Kazuma Azuma (his name sounds like it comes from a Japanese roadshow of Guys And Dolls), the hero of Takashi Hashiguchi's Yakitate!! Japan (Viz), is a lad with a mission. A sixteen-year-old wannabe baker blessed with "hands of the sun" (which is to say: palms warm enough to get yeast fermenting as you knead the bread dough), Kazuma dreams of one day creating a bread that will represent his native country – much like French or Italian breads recall their countries of origin.
It's no easy task, though, since bread is not considered a primary food source in his country. To some old-timers, in fact, like Kazuma's grandpa, the eating of bread has unhappy connotations. It connects to the hard rolls and crackers handed out as food by American soldiers in occupied Japan: it is, in other words, the taste of defeat. "Little fool!" he shouts, "we're rice farmers! You want us to eat bread? Westernized idiot!!" Clearly, our hero has some major cultural hurdles to get over.
Country boy Kazuma heads to the city after ten years of trial-and-error attempts at creating Ja-Pan ("pan" being the Japanese word for bread, while "yakitate" apparently translates as "freshly baked"), a bread so good that it will make Japanese diners forget rice. With no formal training and even less school-learning, he applies for a job at Pantasia, the best-known bakery chain in the country, only to learn once he arrives that he has to compete in a contest for the one position available in the company's main Tokyo store.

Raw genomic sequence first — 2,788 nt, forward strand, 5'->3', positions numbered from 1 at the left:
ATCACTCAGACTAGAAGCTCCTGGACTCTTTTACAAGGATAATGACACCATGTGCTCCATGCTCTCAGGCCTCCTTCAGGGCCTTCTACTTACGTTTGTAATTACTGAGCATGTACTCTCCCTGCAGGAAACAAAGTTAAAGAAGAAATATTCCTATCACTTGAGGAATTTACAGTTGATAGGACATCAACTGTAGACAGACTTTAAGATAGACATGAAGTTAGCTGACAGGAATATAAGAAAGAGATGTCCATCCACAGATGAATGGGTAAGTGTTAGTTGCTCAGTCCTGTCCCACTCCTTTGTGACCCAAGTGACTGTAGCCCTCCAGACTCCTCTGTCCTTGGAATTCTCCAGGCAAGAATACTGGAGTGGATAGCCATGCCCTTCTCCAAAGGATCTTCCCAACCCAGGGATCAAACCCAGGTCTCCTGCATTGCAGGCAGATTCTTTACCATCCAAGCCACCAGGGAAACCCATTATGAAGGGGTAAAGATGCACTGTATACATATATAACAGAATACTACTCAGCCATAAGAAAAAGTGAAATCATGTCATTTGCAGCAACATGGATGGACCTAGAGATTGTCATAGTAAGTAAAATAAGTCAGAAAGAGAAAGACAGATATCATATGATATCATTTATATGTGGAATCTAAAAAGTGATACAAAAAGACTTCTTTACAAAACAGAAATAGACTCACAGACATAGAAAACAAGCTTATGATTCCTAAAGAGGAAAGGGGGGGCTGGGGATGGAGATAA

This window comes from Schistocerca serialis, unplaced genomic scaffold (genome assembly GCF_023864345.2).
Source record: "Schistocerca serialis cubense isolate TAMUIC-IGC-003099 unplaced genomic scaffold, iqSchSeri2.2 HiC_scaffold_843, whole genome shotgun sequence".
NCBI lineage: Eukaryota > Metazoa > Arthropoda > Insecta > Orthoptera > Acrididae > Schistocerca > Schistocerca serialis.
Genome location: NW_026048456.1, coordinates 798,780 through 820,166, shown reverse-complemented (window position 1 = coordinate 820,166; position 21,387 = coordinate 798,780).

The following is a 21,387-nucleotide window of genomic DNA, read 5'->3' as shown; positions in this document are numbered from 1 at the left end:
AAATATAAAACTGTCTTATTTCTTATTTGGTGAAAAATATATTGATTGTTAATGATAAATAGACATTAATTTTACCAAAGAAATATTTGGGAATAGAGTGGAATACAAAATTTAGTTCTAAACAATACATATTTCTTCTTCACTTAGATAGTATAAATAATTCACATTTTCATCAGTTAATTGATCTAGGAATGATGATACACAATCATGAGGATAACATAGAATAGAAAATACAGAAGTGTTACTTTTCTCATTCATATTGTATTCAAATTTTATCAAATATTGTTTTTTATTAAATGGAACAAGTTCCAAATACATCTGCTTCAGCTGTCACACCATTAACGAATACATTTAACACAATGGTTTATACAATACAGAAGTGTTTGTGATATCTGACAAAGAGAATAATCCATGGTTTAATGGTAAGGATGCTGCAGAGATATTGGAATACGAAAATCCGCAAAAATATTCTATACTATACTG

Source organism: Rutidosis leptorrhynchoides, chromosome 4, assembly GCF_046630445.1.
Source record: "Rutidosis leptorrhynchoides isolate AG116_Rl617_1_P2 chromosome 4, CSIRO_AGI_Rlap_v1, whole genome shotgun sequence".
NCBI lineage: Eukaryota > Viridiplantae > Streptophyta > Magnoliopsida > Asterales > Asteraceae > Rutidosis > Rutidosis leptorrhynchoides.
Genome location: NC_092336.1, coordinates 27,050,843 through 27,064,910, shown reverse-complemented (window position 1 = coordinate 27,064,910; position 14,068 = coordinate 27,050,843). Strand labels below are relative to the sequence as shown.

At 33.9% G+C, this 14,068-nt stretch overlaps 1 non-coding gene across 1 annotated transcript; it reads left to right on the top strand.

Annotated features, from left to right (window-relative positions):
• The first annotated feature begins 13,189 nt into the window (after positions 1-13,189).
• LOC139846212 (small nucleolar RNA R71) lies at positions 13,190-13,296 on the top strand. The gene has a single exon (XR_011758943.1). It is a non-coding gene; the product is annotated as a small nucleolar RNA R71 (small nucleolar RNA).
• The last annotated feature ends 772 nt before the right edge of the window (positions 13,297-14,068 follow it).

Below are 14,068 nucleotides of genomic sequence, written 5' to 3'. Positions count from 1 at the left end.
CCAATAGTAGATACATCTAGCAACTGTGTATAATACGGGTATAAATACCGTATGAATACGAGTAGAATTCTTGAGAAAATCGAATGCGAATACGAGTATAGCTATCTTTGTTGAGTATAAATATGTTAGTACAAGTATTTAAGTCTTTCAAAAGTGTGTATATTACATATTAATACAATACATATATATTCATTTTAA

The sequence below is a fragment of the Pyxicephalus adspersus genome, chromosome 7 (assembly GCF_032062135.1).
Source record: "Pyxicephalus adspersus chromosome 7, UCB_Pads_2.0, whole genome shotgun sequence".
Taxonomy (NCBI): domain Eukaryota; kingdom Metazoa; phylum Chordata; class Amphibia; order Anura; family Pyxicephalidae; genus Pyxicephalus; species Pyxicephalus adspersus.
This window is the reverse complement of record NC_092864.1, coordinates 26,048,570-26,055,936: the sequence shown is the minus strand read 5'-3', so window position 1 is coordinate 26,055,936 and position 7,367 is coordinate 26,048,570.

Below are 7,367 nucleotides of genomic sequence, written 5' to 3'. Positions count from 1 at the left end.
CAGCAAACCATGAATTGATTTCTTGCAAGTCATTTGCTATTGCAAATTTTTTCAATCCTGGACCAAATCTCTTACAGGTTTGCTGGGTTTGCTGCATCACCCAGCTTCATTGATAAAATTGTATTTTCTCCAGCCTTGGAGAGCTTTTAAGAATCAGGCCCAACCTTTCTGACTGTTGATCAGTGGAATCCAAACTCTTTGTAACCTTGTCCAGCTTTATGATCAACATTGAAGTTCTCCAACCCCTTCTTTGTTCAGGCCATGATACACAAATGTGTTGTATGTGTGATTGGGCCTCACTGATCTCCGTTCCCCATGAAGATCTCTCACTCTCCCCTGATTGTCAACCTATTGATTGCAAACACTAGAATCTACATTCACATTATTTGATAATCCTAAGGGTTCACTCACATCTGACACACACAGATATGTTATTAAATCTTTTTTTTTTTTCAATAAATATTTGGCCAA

Like Shinji Saiyjo's Iron Wok Jan!, the prime action in volume one is in a cooking contest, though hero Kazuma is nowhere near as arrogantly obnoxious as the hyper-competitive Jan. He's more a naive lad with a single obsessive mission and a tendency to speak without filtering.
Through the course of the competition, we meet Kawachi, another country boy with dreams of making it to Pantasia's main store, though with much less scruples than Kazume (he is not, for example, above tripping our hero with a rolling pin to make him drop his kneaded bread dough), and Sadanao Asuzagawi, the granddaughter of Pantasia's owner. Both Sadanao and her grandfather recognize the potential within the largely untutored Kazuma; in one particularly telling moment the young girl briefly holds our hero's hand and afterwards licks her own palm yearningly. Can't say I've ever seen that particular moment in a manga romance before.